Q

Q

Do I need a new driver's license when I move in-state?

A

A

If you’re moving in-state, you should update your address with your state’s DMV. You may not need a brand new license, but you can request one with your updated address if you want.

Anna Swartz 1600

Anna Swartz

Published January 3, 2020

KEY TAKEAWAYS

  • When you move within the same state, you usually don’t need a new physical license

  • Updating your address with your state’s DMV typically means they update you in their system, not that you receive an updated license

  • If you want a license with your new address on it, you can apply for what’s called a duplicate license

  • When you move out-of-state, however, you should exchange your old license for a driver’s license in your new state as soon as you can

If you’ve just moved to a new house or apartment within your state, you should notify your state’s Department of Motor Vehicles about your change of address as soon as possible.

In fact, your state’s DMV may even require that you update your address within a certain amount of time — in Connecticut, for example, state law requires residents to notify the DMV within 48 hours of a change of address. In Illinois, you must inform the Secretary of State’s office within 10 days of an address change.

But do you need a new driver’s license when you move in-state? The answer varies state to state, but generally, updating your address with the DMV doesn’t involve getting a new license. You can typically submit a change of address online, which will update your address with your state’s DMV even though your license will still have your old address listed.

If you want a new physical license with your updated address on it, you can do that too, but you’ll usually have to go to the DMV in person and pay a small fee.

In this article:

How to update your driver’s license and registration when you move in-state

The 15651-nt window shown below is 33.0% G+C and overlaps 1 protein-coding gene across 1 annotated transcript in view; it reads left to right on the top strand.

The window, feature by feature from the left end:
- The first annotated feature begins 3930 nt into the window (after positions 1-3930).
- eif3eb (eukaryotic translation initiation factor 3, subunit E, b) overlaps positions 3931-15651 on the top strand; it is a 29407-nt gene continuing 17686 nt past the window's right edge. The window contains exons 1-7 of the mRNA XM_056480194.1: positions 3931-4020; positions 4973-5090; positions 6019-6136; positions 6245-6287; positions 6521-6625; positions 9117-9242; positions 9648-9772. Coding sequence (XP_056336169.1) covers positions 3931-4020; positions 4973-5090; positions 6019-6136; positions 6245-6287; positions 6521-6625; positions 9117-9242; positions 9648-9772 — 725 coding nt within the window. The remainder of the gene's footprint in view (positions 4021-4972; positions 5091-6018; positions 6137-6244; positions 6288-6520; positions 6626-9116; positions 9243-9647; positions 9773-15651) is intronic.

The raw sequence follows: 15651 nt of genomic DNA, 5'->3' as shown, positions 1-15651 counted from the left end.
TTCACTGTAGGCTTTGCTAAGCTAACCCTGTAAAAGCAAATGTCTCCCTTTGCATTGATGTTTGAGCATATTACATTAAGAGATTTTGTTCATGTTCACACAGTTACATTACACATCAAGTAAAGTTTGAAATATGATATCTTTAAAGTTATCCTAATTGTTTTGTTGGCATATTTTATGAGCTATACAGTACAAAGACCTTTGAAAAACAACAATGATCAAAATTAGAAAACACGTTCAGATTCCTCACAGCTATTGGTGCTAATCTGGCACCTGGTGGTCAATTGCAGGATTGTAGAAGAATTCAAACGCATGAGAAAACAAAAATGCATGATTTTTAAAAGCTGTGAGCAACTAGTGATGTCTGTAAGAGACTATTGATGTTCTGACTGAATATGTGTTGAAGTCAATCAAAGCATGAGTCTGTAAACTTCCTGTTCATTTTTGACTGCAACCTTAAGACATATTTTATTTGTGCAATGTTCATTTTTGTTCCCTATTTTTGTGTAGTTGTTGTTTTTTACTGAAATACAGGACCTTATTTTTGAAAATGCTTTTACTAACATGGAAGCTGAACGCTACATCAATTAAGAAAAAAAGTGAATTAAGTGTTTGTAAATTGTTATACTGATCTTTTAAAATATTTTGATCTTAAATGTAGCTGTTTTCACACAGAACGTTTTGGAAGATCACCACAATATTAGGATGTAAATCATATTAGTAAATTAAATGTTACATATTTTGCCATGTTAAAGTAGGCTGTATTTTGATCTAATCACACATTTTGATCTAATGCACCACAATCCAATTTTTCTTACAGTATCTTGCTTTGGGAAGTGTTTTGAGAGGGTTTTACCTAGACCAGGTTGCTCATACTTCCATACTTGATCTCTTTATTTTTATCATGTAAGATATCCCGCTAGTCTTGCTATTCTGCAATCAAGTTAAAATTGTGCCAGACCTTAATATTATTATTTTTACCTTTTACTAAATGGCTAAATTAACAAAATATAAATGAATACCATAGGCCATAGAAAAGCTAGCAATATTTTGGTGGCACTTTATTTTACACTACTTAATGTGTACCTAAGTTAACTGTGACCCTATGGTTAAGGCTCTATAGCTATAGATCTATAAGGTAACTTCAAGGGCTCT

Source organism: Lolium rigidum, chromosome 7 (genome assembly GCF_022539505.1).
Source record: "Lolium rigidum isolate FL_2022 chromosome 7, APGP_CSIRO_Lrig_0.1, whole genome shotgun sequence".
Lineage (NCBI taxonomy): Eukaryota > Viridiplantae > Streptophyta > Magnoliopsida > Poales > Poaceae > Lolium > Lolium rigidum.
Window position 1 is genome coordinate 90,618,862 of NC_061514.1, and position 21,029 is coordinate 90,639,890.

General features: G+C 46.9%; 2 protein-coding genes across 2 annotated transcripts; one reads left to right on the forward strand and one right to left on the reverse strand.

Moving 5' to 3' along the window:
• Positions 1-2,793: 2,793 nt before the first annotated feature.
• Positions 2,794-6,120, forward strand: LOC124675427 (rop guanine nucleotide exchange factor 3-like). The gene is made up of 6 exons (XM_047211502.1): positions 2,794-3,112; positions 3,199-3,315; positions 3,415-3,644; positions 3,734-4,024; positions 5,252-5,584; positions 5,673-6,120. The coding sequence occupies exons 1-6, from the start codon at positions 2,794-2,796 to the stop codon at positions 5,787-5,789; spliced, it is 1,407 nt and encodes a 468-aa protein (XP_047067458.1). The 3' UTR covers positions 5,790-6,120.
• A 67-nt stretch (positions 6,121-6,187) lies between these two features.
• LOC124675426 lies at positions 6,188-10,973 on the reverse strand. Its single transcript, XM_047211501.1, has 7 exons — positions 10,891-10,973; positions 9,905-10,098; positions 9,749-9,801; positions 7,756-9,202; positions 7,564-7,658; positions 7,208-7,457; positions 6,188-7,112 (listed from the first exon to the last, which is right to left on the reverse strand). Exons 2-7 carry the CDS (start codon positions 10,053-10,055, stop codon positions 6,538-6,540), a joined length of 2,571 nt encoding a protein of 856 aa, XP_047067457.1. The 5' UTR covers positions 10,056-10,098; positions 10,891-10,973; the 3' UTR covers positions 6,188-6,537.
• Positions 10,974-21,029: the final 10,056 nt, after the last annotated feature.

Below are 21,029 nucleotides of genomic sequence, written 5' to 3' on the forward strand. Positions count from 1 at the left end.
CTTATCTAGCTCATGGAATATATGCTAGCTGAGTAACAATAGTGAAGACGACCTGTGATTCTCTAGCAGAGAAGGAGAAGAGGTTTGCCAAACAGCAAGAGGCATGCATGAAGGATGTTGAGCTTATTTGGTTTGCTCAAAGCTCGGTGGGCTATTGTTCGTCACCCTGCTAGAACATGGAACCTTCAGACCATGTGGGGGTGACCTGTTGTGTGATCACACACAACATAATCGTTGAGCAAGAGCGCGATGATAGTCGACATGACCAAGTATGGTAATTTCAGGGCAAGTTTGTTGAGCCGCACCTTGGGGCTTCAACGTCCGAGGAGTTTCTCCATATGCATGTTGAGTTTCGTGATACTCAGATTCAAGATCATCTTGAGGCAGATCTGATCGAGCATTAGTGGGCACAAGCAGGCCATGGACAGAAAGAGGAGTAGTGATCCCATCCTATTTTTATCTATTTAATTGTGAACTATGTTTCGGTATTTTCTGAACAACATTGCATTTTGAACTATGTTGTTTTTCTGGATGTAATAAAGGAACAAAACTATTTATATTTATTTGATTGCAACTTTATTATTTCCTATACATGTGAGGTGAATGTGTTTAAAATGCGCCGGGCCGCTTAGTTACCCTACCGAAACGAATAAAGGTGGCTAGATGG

If you’ve just moved to a new place within the same state, whether you’ve moved down the block or hours away, you should update your address with your state’s DMV. Many states require that you update your address within a certain amount of time after moving, so you should put that on your checklist if you’re moving soon.

In many states, you can change your address online through the DMV’s website, or by completing a form and mailing it in. In most states, this doesn’t mean you’ll get a new physical license, just that the DMV will have your updated address. Here’s what you’ll need on hand to update your address with your state’s DMV or RMV:

  • Full name
  • Driver’s license number
  • Social Security number
  • Old address
  • New address

If you’d like to get a new driver’s license with your updated address, you can apply for what’s typically called a duplicate license. You probably won’t be able to do this online, instead you’ll have to go to your DMV or equivalent agency in person.

You should bring all the same information you need to submit a change of address online, plus some additional items, including:

  • Primary identification, like a birth certificate, current driver’s license, passport or certificate of naturalization
  • Completed change of address form, if required
  • Change fee (your DMV will likely accept payment in the form of cash, check, or credit/debit card)

Usually the process for getting an updated copy of your license is fairly straightforward: You submit the change of address, pay the required fee and present any required documents, and wait to receive your new duplicate license with your updated address.

Depending on the rules and processes in your state, you may be able to update your vehicle registration, voter registration and organ donor status at the same time that you update your address.

Do I need a new driver’s license when I move to a new state?

If you’ve moved across state lines, the rules are a little different, and you’ll need a whole new license. You should make an appointment with the DMV in your new home state to exchange your out-of-state driver’s license as soon as you can after moving.

Like with change of address policies, most states have a set time period by which you should exchange your old license for a new one. In New York, for example, new residents are required to exchange their out-of-state driver’s license within 30 days of becoming a New York State resident.